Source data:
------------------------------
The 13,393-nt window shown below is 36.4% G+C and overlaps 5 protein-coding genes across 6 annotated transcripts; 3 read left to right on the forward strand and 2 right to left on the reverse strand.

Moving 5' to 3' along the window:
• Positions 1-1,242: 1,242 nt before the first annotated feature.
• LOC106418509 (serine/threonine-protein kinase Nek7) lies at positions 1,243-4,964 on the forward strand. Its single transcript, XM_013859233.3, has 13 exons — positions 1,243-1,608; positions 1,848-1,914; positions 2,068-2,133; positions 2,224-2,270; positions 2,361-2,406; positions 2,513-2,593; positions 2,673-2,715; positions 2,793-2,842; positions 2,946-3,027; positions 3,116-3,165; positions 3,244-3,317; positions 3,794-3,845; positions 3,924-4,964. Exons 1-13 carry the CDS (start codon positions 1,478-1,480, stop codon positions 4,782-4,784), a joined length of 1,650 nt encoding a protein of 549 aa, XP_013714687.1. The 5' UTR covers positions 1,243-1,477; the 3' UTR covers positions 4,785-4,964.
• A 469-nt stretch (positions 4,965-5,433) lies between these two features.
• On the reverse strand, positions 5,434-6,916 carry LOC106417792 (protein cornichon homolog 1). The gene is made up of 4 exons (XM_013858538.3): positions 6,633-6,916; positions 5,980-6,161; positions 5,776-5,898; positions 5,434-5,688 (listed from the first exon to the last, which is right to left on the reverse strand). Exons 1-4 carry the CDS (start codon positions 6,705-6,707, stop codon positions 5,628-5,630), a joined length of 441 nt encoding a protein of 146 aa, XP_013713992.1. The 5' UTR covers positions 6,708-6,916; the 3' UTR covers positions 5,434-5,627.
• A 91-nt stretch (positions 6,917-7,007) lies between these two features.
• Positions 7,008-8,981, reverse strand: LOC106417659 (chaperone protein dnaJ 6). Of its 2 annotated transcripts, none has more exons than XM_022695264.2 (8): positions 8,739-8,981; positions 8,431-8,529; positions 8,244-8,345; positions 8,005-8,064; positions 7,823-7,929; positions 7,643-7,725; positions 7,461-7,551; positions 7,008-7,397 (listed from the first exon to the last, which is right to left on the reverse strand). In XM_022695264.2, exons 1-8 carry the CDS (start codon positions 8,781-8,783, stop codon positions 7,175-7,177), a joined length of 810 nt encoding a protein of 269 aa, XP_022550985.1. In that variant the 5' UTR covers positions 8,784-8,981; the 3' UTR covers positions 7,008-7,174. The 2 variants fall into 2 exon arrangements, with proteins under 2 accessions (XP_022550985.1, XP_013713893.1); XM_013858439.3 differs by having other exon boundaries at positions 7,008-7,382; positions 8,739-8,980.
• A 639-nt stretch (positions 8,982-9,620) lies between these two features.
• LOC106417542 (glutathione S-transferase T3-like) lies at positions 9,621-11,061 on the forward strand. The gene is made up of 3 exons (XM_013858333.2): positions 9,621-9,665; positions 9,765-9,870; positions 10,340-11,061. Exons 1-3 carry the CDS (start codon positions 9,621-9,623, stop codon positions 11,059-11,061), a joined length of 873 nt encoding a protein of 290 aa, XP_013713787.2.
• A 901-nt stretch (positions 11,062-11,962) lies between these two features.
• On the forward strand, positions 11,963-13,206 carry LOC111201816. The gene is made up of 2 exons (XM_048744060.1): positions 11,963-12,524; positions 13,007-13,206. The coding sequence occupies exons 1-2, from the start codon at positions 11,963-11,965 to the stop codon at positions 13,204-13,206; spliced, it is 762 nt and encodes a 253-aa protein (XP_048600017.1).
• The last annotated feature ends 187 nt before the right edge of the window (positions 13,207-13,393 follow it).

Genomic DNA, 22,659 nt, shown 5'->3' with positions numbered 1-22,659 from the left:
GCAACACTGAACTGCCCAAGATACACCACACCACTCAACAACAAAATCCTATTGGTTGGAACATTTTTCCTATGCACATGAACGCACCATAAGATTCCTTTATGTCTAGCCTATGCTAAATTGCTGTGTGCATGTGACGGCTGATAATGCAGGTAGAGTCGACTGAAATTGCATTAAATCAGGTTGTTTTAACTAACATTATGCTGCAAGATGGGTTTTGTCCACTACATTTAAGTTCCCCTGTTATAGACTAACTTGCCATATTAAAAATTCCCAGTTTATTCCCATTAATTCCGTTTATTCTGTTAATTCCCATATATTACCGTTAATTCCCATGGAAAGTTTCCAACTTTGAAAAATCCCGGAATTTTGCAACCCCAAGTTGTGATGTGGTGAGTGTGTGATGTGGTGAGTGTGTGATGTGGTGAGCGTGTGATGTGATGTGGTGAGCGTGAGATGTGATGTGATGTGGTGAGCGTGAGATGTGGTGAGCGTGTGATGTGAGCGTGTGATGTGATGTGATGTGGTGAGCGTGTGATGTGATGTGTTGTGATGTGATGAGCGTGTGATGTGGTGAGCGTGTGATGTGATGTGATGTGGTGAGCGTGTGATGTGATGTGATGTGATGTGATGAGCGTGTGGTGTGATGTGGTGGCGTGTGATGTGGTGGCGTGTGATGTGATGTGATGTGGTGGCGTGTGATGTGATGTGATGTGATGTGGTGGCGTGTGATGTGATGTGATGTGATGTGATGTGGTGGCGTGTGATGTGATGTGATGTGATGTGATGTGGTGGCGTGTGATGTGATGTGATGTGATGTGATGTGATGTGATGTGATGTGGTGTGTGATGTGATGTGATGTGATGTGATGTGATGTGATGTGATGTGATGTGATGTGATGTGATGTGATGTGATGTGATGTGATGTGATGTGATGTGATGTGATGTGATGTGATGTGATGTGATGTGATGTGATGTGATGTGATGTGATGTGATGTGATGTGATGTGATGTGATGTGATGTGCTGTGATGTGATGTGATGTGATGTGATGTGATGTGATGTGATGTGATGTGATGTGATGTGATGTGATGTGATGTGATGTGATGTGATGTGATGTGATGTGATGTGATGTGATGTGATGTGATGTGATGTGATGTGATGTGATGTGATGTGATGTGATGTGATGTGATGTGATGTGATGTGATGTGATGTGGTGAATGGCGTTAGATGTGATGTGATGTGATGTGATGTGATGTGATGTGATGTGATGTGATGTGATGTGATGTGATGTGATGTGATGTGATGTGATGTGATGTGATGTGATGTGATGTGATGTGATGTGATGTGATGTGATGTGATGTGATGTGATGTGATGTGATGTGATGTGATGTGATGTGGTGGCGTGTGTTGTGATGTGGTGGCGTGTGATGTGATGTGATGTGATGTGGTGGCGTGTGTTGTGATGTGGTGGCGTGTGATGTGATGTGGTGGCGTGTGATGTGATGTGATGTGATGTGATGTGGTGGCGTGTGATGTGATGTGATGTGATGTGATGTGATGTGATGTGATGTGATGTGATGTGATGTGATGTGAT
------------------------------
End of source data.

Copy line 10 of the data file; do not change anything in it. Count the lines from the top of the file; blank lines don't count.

• LOC106417542 (glutathione S-transferase T3-like) lies at positions 9,621-11,061 on the forward strand. The gene is made up of 3 exons (XM_013858333.2): positions 9,621-9,665; positions 9,765-9,870; positions 10,340-11,061. Exons 1-3 carry the CDS (start codon positions 9,621-9,623, stop codon positions 11,059-11,061), a joined length of 873 nt encoding a protein of 290 aa, XP_013713787.2.